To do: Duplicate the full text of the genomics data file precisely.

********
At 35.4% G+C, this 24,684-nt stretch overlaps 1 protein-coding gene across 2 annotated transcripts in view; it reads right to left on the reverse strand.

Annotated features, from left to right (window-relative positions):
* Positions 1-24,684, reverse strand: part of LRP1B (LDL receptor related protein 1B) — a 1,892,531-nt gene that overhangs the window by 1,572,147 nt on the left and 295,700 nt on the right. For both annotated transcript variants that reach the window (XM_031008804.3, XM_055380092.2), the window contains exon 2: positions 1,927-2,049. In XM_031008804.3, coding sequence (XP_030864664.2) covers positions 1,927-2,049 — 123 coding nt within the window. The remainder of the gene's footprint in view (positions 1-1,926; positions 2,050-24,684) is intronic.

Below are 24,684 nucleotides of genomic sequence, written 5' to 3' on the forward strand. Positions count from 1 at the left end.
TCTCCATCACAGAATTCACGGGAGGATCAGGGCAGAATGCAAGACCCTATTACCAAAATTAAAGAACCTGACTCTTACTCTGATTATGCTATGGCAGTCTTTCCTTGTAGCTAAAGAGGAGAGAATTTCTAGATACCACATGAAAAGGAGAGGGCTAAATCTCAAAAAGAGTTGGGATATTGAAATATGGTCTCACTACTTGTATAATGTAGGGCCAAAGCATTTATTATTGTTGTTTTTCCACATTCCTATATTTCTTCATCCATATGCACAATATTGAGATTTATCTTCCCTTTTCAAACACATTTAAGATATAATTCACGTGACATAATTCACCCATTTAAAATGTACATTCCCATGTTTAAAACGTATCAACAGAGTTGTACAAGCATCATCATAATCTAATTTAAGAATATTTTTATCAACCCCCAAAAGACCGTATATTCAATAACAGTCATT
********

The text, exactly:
At 35.4% G+C, this 24,684-nt stretch overlaps 1 protein-coding gene across 2 annotated transcripts in view; it reads right to left on the reverse strand.

Annotated features, from left to right (window-relative positions):
* Positions 1-24,684, reverse strand: part of LRP1B (LDL receptor related protein 1B) — a 1,892,531-nt gene that overhangs the window by 1,572,147 nt on the left and 295,700 nt on the right. For both annotated transcript variants that reach the window (XM_031008804.3, XM_055380092.2), the window contains exon 2: positions 1,927-2,049. In XM_031008804.3, coding sequence (XP_030864664.2) covers positions 1,927-2,049 — 123 coding nt within the window. The remainder of the gene's footprint in view (positions 1-1,926; positions 2,050-24,684) is intronic.

Below are 24,684 nucleotides of genomic sequence, written 5' to 3' on the forward strand. Positions count from 1 at the left end.
TCTCCATCACAGAATTCACGGGAGGATCAGGGCAGAATGCAAGACCCTATTACCAAAATTAAAGAACCTGACTCTTACTCTGATTATGCTATGGCAGTCTTTCCTTGTAGCTAAAGAGGAGAGAATTTCTAGATACCACATGAAAAGGAGAGGGCTAAATCTCAAAAAGAGTTGGGATATTGAAATATGGTCTCACTACTTGTATAATGTAGGGCCAAAGCATTTATTATTGTTGTTTTTCCACATTCCTATATTTCTTCATCCATATGCACAATATTGAGATTTATCTTCCCTTTTCAAACACATTTAAGATATAATTCACGTGACATAATTCACCCATTTAAAATGTACATTCCCATGTTTAAAACGTATCAACAGAGTTGTACAAGCATCATCATAATCTAATTTAAGAATATTTTTATCAACCCCCAAAAGACCGTATATTCAATAACAGTCATT